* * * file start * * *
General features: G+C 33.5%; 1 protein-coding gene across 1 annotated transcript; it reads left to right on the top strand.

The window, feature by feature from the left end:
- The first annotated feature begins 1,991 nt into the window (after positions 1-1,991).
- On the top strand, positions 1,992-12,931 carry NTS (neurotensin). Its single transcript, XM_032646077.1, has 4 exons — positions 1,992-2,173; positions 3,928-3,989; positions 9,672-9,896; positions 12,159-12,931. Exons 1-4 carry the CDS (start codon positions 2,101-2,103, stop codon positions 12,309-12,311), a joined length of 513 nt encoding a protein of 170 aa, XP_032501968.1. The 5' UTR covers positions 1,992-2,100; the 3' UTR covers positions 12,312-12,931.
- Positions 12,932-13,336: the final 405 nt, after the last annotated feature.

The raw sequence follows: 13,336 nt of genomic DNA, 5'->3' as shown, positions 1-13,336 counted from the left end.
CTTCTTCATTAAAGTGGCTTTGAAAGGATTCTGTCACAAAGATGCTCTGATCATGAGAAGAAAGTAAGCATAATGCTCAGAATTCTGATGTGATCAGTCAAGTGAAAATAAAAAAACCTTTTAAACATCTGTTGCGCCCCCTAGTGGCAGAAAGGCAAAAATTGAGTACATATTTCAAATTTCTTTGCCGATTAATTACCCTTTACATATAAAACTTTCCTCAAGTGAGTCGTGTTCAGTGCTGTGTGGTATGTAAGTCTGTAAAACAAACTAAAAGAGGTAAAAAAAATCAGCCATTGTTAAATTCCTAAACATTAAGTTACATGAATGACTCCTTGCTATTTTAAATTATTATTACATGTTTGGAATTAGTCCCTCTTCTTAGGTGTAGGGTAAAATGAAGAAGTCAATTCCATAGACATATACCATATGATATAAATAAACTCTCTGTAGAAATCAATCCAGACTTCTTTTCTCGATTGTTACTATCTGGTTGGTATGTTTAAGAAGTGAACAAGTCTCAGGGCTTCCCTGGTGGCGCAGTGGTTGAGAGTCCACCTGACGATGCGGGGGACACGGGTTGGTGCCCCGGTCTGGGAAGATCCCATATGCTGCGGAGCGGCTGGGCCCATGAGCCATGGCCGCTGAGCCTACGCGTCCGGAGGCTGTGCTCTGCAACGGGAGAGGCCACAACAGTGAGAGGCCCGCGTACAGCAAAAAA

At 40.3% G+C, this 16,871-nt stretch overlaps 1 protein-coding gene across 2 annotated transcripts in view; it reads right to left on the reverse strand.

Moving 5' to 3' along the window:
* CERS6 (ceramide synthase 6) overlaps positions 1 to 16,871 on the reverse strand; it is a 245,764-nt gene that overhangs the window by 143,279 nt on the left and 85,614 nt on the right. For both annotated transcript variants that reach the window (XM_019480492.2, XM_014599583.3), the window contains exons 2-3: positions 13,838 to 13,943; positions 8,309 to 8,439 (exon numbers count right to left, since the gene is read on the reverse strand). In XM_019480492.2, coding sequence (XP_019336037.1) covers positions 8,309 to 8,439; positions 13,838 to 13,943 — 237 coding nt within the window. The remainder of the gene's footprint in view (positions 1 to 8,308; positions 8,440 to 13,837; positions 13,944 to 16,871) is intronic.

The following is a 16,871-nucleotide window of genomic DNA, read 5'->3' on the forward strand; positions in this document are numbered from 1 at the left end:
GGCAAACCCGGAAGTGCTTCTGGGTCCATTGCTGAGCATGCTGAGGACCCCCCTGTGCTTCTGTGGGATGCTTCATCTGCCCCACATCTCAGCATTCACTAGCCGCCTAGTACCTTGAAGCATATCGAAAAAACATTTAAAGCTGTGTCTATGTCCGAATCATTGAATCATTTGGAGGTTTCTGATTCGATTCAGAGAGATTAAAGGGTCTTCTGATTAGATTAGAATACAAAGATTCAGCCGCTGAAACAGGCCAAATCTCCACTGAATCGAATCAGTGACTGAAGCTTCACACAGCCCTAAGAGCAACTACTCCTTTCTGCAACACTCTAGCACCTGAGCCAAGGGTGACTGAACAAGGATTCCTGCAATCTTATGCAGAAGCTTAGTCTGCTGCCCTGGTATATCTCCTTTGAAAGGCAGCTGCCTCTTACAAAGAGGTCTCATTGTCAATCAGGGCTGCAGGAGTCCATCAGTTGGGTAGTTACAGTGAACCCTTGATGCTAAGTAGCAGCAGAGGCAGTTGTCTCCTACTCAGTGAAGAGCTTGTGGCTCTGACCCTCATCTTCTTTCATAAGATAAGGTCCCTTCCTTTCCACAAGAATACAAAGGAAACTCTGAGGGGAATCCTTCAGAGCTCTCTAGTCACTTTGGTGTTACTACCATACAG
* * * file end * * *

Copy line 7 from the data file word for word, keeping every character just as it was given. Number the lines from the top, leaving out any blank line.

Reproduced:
CTTCTTCATTAAAGTGGCTTTGAAAGGATTCTGTCACAAAGATGCTCTGATCATGAGAAGAAAGTAAGCATAATGCTCAGAATTCTGATGTGATCAGTCAAGTGAAAATAAAAAAACCTTTTAAACATCTGTTGCGCCCCCTAGTGGCAGAAAGGCAAAAATTGAGTACATATTTCAAATTTCTTTGCCGATTAATTACCCTTTACATATAAAACTTTCCTCAAGTGAGTCGTGTTCAGTGCTGTGTGGTATGTAAGTCTGTAAAACAAACTAAAAGAGGTAAAAAAAATCAGCCATTGTTAAATTCCTAAACATTAAGTTACATGAATGACTCCTTGCTATTTTAAATTATTATTACATGTTTGGAATTAGTCCCTCTTCTTAGGTGTAGGGTAAAATGAAGAAGTCAATTCCATAGACATATACCATATGATATAAATAAACTCTCTGTAGAAATCAATCCAGACTTCTTTTCTCGATTGTTACTATCTGGTTGGTATGTTTAAGAAGTGAACAAGTCTCAGGGCTTCCCTGGTGGCGCAGTGGTTGAGAGTCCACCTGACGATGCGGGGGACACGGGTTGGTGCCCCGGTCTGGGAAGATCCCATATGCTGCGGAGCGGCTGGGCCCATGAGCCATGGCCGCTGAGCCTACGCGTCCGGAGGCTGTGCTCTGCAACGGGAGAGGCCACAACAGTGAGAGGCCCGCGTACAGCAAAAAA